1 See Postan, British War Production, p. 194.
2 As Brig Davy instructed 7 Armd Bde on 17 Nov.
Two partial remedies of even this deficiency were already at hand: in the 25-pounder the British had a gun well-adapted to the task of neutralising the German ‘88’, a clumsy and vulnerable weapon in its current form, and to a lesser extent the 50-millimetre anti-tank gun;2 and in anti-tank mines the infantry had one means of holding tanks off their positions, as the Tobruk garrison had long since demonstrated. The first, however, entailed careful tactics for locating anti-tank guns and combining field guns and tanks in counter-measures, and no such tactics had been developed. As a poor alternative it was laid down that field guns should, whenever possible, take up positions from which they could engage tanks over open sights in an anti-tank role, a task which conflicted with the primary field role and for which in any case the 25-pounder was not well suited. As to the second, it ran contrary to the doctrine that ground had no tactical significance, and the fact that anti-tank mines could be lifted as quickly as they could be laid made no impression, leaving infantry formations with the desperate alternatives of a do-or-die action with field guns blazing away over open sights or ignominious flight.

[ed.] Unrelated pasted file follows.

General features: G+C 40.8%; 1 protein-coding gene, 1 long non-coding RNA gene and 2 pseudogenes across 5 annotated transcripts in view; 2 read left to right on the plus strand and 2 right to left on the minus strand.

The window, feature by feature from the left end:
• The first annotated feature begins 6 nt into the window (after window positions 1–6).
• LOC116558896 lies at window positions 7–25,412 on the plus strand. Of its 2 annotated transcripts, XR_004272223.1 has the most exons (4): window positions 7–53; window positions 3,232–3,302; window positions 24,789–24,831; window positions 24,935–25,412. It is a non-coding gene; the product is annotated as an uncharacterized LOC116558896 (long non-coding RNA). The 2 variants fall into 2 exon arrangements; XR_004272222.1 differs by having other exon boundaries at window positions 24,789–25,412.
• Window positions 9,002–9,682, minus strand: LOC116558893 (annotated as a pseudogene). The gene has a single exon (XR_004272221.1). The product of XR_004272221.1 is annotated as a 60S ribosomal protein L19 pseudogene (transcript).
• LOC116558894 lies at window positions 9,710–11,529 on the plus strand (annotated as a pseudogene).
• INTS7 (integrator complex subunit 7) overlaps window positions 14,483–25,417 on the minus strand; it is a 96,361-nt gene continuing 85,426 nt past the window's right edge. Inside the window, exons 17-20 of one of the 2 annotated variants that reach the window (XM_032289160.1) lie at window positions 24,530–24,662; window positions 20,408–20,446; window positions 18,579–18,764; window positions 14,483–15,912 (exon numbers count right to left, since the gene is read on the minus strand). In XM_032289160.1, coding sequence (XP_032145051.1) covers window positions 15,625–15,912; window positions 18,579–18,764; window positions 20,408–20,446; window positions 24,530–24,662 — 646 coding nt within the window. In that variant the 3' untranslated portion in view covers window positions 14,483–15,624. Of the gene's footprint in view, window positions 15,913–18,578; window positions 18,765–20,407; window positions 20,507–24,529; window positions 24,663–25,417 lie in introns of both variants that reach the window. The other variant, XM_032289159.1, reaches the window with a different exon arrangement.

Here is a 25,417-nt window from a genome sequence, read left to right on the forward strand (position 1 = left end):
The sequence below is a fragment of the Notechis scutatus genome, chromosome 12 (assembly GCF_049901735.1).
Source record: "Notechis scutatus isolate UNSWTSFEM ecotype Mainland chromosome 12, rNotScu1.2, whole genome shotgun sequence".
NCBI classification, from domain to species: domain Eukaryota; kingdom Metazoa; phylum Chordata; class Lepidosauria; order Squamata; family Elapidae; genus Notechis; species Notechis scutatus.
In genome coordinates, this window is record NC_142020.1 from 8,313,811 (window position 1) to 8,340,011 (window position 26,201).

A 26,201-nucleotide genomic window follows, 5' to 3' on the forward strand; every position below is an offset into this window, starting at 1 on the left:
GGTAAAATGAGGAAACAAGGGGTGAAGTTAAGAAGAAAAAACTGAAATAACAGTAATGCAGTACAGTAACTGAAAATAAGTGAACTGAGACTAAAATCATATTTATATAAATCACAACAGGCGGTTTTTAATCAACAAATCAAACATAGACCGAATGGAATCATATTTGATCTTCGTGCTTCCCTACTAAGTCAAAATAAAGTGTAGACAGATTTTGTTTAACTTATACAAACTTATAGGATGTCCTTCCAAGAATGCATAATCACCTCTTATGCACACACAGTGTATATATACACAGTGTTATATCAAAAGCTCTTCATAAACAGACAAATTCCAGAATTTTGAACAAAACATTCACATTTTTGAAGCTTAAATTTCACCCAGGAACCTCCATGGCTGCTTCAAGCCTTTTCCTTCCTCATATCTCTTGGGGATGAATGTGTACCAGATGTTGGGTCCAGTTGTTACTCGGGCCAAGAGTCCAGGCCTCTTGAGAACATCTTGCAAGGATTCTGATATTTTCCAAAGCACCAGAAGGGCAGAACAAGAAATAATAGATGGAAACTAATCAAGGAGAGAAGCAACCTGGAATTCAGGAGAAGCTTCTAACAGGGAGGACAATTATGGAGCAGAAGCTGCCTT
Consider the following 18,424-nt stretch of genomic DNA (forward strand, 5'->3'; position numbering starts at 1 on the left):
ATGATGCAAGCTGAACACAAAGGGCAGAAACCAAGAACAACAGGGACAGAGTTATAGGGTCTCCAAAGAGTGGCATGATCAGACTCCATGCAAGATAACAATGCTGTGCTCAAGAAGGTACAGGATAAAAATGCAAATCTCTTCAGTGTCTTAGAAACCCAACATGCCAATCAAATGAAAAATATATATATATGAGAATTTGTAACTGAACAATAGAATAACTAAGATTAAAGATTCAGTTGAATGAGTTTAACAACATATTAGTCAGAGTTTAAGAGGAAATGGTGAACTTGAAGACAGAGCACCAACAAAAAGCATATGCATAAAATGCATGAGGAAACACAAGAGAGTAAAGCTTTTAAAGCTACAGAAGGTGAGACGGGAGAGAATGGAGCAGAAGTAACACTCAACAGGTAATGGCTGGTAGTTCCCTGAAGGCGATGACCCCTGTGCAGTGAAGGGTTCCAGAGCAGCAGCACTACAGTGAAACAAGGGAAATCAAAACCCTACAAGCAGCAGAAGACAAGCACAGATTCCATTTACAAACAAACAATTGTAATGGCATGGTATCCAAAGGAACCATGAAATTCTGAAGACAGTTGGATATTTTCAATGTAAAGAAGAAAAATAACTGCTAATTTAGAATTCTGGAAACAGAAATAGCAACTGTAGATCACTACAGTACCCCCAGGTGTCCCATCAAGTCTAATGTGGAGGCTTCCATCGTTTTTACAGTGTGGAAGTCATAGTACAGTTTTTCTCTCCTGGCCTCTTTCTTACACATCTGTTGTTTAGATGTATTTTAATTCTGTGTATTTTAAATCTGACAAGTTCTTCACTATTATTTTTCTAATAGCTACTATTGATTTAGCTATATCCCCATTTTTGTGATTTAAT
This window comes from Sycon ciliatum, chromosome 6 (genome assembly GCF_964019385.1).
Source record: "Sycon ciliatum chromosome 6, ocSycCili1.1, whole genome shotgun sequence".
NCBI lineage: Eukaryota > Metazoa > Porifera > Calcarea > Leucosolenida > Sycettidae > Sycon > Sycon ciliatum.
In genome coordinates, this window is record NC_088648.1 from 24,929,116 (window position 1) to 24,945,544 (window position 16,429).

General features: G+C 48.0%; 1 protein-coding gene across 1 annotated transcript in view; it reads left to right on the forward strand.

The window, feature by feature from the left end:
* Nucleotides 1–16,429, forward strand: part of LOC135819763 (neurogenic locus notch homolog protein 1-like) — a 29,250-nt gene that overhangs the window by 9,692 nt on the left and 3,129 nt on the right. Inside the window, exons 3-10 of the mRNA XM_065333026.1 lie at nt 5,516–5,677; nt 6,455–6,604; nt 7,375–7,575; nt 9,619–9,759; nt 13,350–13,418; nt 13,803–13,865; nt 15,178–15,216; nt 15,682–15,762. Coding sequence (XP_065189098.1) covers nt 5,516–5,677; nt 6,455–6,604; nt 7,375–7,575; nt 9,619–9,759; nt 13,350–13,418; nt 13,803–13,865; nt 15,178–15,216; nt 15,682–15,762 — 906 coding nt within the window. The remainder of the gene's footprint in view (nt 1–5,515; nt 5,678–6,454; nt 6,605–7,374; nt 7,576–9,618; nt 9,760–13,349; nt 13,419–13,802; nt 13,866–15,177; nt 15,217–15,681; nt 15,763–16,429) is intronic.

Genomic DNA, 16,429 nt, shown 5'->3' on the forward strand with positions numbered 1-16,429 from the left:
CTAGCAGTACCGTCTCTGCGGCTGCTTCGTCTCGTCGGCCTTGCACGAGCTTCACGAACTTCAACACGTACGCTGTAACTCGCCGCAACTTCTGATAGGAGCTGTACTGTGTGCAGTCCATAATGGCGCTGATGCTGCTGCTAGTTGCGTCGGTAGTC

1 Letter of 1 Jan 1942, quoted by Connell, p. 421.
2 Not to be confused, as all too often it was, with the short-barrelled 50-millimetre then mounted in the Pzkw III. The tank gun had less power of penetration than the 2-pounder or the US 37-millimetre (mounted in the Stuart tanks).